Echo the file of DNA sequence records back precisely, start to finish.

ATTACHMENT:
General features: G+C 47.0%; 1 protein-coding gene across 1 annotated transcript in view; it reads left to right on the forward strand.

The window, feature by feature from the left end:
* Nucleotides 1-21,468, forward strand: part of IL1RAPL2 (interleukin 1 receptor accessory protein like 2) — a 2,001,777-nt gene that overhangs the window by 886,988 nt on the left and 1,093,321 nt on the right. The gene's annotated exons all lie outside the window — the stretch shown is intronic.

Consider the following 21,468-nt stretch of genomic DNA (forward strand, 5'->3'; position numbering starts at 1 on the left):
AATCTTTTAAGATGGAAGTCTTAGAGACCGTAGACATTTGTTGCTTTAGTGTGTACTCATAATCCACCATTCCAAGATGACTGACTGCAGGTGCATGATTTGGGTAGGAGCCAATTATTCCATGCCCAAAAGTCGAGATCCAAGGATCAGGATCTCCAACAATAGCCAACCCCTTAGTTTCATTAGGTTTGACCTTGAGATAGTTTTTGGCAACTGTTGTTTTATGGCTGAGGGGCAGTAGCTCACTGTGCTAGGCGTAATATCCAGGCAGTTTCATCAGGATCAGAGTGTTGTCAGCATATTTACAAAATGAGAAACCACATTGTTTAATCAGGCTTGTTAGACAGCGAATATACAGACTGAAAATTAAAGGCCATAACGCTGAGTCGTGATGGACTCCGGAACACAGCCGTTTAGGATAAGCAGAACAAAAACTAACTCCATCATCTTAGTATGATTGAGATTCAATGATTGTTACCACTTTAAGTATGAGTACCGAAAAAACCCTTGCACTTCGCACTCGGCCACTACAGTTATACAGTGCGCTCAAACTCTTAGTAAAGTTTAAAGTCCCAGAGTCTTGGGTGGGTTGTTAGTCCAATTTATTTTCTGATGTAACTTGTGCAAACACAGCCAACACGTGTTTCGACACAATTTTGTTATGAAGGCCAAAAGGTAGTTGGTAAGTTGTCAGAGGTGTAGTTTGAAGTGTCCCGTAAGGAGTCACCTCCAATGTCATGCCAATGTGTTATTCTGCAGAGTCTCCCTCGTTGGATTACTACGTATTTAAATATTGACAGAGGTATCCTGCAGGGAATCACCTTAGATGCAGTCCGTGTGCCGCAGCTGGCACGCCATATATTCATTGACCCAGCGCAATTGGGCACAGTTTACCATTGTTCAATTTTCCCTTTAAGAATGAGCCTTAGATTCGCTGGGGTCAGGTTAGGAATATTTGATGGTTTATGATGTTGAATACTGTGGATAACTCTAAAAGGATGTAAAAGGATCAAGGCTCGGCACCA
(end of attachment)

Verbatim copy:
General features: G+C 47.0%; 1 protein-coding gene across 1 annotated transcript in view; it reads left to right on the forward strand.

The window, feature by feature from the left end:
* Nucleotides 1-21,468, forward strand: part of IL1RAPL2 (interleukin 1 receptor accessory protein like 2) — a 2,001,777-nt gene that overhangs the window by 886,988 nt on the left and 1,093,321 nt on the right. The gene's annotated exons all lie outside the window — the stretch shown is intronic.

Consider the following 21,468-nt stretch of genomic DNA (forward strand, 5'->3'; position numbering starts at 1 on the left):
AATCTTTTAAGATGGAAGTCTTAGAGACCGTAGACATTTGTTGCTTTAGTGTGTACTCATAATCCACCATTCCAAGATGACTGACTGCAGGTGCATGATTTGGGTAGGAGCCAATTATTCCATGCCCAAAAGTCGAGATCCAAGGATCAGGATCTCCAACAATAGCCAACCCCTTAGTTTCATTAGGTTTGACCTTGAGATAGTTTTTGGCAACTGTTGTTTTATGGCTGAGGGGCAGTAGCTCACTGTGCTAGGCGTAATATCCAGGCAGTTTCATCAGGATCAGAGTGTTGTCAGCATATTTACAAAATGAGAAACCACATTGTTTAATCAGGCTTGTTAGACAGCGAATATACAGACTGAAAATTAAAGGCCATAACGCTGAGTCGTGATGGACTCCGGAACACAGCCGTTTAGGATAAGCAGAACAAAAACTAACTCCATCATCTTAGTATGATTGAGATTCAATGATTGTTACCACTTTAAGTATGAGTACCGAAAAAACCCTTGCACTTCGCACTCGGCCACTACAGTTATACAGTGCGCTCAAACTCTTAGTAAAGTTTAAAGTCCCAGAGTCTTGGGTGGGTTGTTAGTCCAATTTATTTTCTGATGTAACTTGTGCAAACACAGCCAACACGTGTTTCGACACAATTTTGTTATGAAGGCCAAAAGGTAGTTGGTAAGTTGTCAGAGGTGTAGTTTGAAGTGTCCCGTAAGGAGTCACCTCCAATGTCATGCCAATGTGTTATTCTGCAGAGTCTCCCTCGTTGGATTACTACGTATTTAAATATTGACAGAGGTATCCTGCAGGGAATCACCTTAGATGCAGTCCGTGTGCCGCAGCTGGCACGCCATATATTCATTGACCCAGCGCAATTGGGCACAGTTTACCATTGTTCAATTTTCCCTTTAAGAATGAGCCTTAGATTCGCTGGGGTCAGGTTAGGAATATTTGATGGTTTATGATGTTGAATACTGTGGATAACTCTAAAAGGATGTAAAAGGATCAAGGCTCGGCACCA